When sports succumb to greed

Sports stole the limelight this week both for good and bad reasons.

We saw an Indian football club appoint a Bhutanese as their U-18 coach making him the second Bhutanese to venture into coaching profession outside Bhutan. Football fans also celebrated Bhutan’s star, Chencho Gyeltshen join an Indian League club, RoundGlass Punjab FC.

That Bhutanese players and coaches are signing for clubs outside is an indication of the development of football in the country. Many will miss Chencho playing in the domestic leagues, but everybody feels he should practice his trade in more competitive leagues and better clubs.

In the same week, the match-fixing incident in the on-going BoB Premier League dampened the spirit of those closely following the development of sports in the country. It is the first time, at least known to all, that match-fixing has happened in the country. The coach was met with the harshest of punishments to deter others from spoiling the beautiful game.

Bhutanese are not new to match-fixing in sports. We keep hearing about how greed overshadows professionalism in many sports – from football to cricket to even esports. Sports federations and boards across the world are dealing with the unholy bond between players, coaches or clubs and the bookies. In most cases, money to the tune of millions are involved.

The amount involved may not be comparatively significant, but it has tarnished the image and shaken the confidence. It is a realisation of how sports at all levels are not insulated from corruption.

The incident also comes at a time when sports have reached a different level. We started with venturing across our borders to take part in smaller regional tournaments. We are now competing in big regional and international tournaments including the World Cup qualifiers.

Football, against all odds, has developed and has become the most popular sports in the country. We are encouraging sports among youth because apart from the physical talent, it is an activity that builds personality and character. We have a sizable fan group following the local clubs competing in the highest league. We have fans of footballers and young boys and girls who want to emulate Chencho Gyeltshen. Some are seeing a future in sports, especially football.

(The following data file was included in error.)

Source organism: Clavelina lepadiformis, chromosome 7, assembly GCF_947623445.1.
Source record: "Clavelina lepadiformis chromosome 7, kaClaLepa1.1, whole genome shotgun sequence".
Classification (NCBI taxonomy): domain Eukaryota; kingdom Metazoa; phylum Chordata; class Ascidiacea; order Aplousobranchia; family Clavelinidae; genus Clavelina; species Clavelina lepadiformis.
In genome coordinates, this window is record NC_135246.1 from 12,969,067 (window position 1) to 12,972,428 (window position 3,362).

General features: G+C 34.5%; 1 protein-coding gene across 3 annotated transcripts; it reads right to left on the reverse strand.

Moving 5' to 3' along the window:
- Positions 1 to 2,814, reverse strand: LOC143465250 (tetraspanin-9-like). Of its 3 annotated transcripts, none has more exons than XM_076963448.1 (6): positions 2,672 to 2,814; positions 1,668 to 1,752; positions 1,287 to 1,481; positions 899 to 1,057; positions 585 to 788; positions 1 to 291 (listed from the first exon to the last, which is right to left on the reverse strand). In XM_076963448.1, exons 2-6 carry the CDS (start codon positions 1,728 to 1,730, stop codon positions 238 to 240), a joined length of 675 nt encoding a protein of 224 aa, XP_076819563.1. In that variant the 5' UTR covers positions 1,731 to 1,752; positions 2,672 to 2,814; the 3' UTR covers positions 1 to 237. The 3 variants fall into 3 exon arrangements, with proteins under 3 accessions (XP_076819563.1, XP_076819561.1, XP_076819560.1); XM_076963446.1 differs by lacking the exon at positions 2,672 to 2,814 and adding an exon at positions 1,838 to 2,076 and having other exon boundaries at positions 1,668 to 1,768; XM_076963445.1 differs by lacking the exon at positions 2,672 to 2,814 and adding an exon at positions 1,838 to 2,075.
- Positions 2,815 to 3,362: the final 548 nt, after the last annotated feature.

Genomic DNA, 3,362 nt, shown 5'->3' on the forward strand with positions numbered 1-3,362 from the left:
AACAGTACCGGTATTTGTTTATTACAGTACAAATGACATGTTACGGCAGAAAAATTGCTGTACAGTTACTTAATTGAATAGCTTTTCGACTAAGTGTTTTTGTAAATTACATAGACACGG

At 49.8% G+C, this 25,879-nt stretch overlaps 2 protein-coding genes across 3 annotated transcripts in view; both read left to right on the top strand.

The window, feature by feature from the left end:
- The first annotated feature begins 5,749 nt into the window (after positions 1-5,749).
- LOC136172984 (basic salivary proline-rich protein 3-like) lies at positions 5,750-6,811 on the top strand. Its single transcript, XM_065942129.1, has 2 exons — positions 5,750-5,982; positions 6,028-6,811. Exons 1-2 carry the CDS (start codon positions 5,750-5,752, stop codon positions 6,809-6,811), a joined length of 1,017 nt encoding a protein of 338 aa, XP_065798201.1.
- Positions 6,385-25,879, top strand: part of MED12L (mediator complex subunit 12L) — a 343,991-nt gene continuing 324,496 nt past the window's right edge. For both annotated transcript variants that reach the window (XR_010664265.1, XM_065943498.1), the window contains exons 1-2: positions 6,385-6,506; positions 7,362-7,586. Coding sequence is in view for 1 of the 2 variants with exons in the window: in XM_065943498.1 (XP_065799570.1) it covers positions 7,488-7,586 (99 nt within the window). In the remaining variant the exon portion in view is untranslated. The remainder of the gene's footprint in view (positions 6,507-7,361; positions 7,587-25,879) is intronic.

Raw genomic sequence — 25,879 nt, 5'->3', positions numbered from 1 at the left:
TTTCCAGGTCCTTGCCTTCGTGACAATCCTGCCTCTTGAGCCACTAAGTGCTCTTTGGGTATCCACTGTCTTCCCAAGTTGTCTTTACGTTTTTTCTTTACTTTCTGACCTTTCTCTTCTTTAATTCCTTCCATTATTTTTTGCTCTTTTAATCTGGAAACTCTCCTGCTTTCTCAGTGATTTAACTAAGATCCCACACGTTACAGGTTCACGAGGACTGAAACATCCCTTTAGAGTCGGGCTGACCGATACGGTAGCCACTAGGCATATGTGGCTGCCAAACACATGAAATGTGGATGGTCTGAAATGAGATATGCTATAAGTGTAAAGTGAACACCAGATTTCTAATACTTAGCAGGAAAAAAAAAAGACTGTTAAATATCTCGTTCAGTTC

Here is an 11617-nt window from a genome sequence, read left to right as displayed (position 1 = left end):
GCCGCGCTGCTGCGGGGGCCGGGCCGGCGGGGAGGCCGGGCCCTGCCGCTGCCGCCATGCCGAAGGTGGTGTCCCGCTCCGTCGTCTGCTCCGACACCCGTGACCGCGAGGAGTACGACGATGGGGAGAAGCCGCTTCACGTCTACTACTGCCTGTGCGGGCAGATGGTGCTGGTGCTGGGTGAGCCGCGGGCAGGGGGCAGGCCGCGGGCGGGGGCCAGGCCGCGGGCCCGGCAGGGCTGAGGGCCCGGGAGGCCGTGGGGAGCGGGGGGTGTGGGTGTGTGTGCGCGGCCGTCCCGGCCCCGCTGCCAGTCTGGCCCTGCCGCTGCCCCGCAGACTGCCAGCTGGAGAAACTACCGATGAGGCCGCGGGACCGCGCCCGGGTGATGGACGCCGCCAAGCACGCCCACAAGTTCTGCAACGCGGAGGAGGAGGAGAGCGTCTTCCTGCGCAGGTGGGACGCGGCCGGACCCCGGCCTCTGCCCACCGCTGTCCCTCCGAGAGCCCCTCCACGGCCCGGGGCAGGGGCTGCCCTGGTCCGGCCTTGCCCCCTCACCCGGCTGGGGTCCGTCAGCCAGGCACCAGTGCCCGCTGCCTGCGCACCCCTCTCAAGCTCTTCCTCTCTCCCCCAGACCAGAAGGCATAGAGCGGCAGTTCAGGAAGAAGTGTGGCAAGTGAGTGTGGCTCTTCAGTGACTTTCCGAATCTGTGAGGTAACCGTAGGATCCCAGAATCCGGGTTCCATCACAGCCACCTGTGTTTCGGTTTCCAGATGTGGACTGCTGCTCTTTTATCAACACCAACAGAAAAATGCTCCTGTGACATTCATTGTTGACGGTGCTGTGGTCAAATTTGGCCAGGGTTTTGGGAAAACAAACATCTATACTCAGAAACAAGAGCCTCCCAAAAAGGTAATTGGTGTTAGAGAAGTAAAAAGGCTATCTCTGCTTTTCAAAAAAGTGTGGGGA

Sport, because of what it can do to physical and mental development, is thought to be clean. From what is happening in the sports world and perhaps at home, it is not quite so. Sports like archery, the national game, is not popular with youth. It is either expensive or not competitive or is associated with alcohol and a huge expenditure and tricks behind the archery range.

But football has caught the imagination. And there are developments. The infrastructure is better. Artificial turf is a new addition in many dzongkhags, but it is out of reach of the young. There are sponsors and investment in football to help youth take up sports as a career, but accusations are rife in selecting the best. This includes selecting a national squad.

We see officials, experts, and trainers from FIFA and other world sporting bodies visit Bhutan quite often. We see funds pouring in and making revenue from sports infrastructure. When there is money in sports, it can blind professionalism.

Today we are only talking about youth not being able to afford a game at Changlimithang or Changjiji grounds because of the hefty fees charged for a game or the accusations against sports federations for not being transparent from selecting players to fund management. In other words, when there is money involved in sports, the call is for transparency.

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